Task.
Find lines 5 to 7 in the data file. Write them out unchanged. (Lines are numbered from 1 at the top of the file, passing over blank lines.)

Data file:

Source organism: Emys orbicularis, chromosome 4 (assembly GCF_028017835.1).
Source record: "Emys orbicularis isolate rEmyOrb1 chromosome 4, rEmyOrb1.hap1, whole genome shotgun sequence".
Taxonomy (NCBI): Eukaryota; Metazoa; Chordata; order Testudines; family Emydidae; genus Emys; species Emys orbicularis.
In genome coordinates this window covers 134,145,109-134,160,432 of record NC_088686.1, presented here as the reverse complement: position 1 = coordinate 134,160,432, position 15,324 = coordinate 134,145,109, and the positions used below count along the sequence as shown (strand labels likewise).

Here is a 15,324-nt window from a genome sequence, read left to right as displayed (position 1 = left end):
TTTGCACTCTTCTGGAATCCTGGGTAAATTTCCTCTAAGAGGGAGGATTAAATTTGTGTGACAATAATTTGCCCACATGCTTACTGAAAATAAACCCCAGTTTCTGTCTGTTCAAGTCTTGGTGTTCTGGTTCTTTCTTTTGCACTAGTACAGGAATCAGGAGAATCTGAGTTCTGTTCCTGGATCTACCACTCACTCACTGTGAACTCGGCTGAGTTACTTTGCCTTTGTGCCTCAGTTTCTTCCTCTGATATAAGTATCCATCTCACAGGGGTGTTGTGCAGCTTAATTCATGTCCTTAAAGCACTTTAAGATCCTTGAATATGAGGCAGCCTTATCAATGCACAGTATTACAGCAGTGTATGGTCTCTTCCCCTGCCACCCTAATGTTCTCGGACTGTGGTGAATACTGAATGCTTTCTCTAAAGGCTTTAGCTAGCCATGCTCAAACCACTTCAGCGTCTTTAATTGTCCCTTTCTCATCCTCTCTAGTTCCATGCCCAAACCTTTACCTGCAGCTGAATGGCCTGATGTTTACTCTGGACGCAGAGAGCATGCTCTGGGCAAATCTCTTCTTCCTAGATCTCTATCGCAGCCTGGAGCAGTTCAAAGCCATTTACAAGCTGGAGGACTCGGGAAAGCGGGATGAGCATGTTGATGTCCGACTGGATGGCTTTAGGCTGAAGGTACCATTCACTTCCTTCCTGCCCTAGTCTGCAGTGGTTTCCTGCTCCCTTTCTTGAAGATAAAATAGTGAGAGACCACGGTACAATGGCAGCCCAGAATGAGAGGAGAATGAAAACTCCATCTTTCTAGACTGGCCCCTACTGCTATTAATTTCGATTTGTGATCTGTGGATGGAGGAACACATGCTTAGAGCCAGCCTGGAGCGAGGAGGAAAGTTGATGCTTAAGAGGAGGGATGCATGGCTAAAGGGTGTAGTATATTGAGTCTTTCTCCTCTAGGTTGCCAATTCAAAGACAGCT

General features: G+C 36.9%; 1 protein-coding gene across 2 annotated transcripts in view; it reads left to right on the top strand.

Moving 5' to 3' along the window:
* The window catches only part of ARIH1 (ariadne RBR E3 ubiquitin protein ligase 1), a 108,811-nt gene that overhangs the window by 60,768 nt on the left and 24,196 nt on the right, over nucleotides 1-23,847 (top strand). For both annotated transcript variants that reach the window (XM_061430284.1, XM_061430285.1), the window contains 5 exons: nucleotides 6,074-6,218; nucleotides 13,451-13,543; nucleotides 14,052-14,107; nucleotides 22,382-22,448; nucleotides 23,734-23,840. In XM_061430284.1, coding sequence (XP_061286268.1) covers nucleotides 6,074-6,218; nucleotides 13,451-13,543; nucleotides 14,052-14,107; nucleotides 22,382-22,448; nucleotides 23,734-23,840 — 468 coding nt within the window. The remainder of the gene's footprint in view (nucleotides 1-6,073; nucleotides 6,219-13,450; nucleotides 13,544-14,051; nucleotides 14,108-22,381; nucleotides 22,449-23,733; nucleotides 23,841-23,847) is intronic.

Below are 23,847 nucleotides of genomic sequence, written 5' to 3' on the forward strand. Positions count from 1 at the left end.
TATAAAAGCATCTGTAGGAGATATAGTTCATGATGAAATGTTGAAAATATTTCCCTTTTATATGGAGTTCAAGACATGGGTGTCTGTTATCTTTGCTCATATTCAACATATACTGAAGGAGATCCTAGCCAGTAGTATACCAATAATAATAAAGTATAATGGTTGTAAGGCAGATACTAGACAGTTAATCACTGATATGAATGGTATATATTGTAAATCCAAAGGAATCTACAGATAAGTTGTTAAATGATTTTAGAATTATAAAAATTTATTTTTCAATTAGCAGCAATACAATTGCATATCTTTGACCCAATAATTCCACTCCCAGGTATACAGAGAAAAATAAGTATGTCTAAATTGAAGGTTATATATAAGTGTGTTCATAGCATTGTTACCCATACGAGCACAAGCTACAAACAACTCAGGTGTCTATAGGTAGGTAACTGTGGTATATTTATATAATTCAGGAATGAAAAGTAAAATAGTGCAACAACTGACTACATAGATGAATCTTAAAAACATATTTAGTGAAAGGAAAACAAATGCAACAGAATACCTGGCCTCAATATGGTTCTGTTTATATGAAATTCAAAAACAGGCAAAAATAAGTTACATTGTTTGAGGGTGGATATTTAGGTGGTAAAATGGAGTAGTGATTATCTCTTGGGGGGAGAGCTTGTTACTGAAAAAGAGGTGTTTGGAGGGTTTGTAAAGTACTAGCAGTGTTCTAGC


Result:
Here is a 15,324-nt window from a genome sequence, read left to right as displayed (position 1 = left end):
TTTGCACTCTTCTGGAATCCTGGGTAAATTTCCTCTAAGAGGGAGGATTAAATTTGTGTGACAATAATTTGCCCACATGCTTACTGAAAATAAACCCCAGTTTCTGTCTGTTCAAGTCTTGGTGTTCTGGTTCTTTCTTTTGCACTAGTACAGGAATCAGGAGAATCTGAGTTCTGTTCCTGGATCTACCACTCACTCACTGTGAACTCGGCTGAGTTACTTTGCCTTTGTGCCTCAGTTTCTTCCTCTGATATAAGTATCCATCTCACAGGGGTGTTGTGCAGCTTAATTCATGTCCTTAAAGCACTTTAAGATCCTTGAATATGAGGCAGCCTTATCAATGCACAGTATTACAGCAGTGTATGGTCTCTTCCCCTGCCACCCTAATGTTCTCGGACTGTGGTGAATACTGAATGCTTTCTCTAAAGGCTTTAGCTAGCCATGCTCAAACCACTTCAGCGTCTTTAATTGTCCCTTTCTCATCCTCTCTAGTTCCATGCCCAAACCTTTACCTGCAGCTGAATGGCCTGATGTTTACTCTGGACGCAGAGAGCATGCTCTGGGCAAATCTCTTCTTCCTAGATCTCTATCGCAGCCTGGAGCAGTTCAAAGCCATTTACAAGCTGGAGGACTCGGGAAAGCGGGATGAGCATGTTGATGTCCGACTGGATGGCTTTAGGCTGAAGGTACCATTCACTTCCTTCCTGCCCTAGTCTGCAGTGGTTTCCTGCTCCCTTTCTTGAAGATAAAATAGTGAGAGACCACGGTACAATGGCAGCCCAGAATGAGAGGAGAATGAAAACTCCATCTTTCTAGACTGGCCCCTACTGCTATTAATTTCGATTTGTGATCTGTGGATGGAGGAACACATGCTTAGAGCCAGCCTGGAGCGAGGAGGAAAGTTGATGCTTAAGAGGAGGGATGCATGGCTAAAGGGTGTAGTATATTGAGTCTTTCTCCTCTAGGTTGCCAATTCAAAGACAGCT

General features: G+C 36.9%; 1 protein-coding gene across 2 annotated transcripts in view; it reads left to right on the top strand.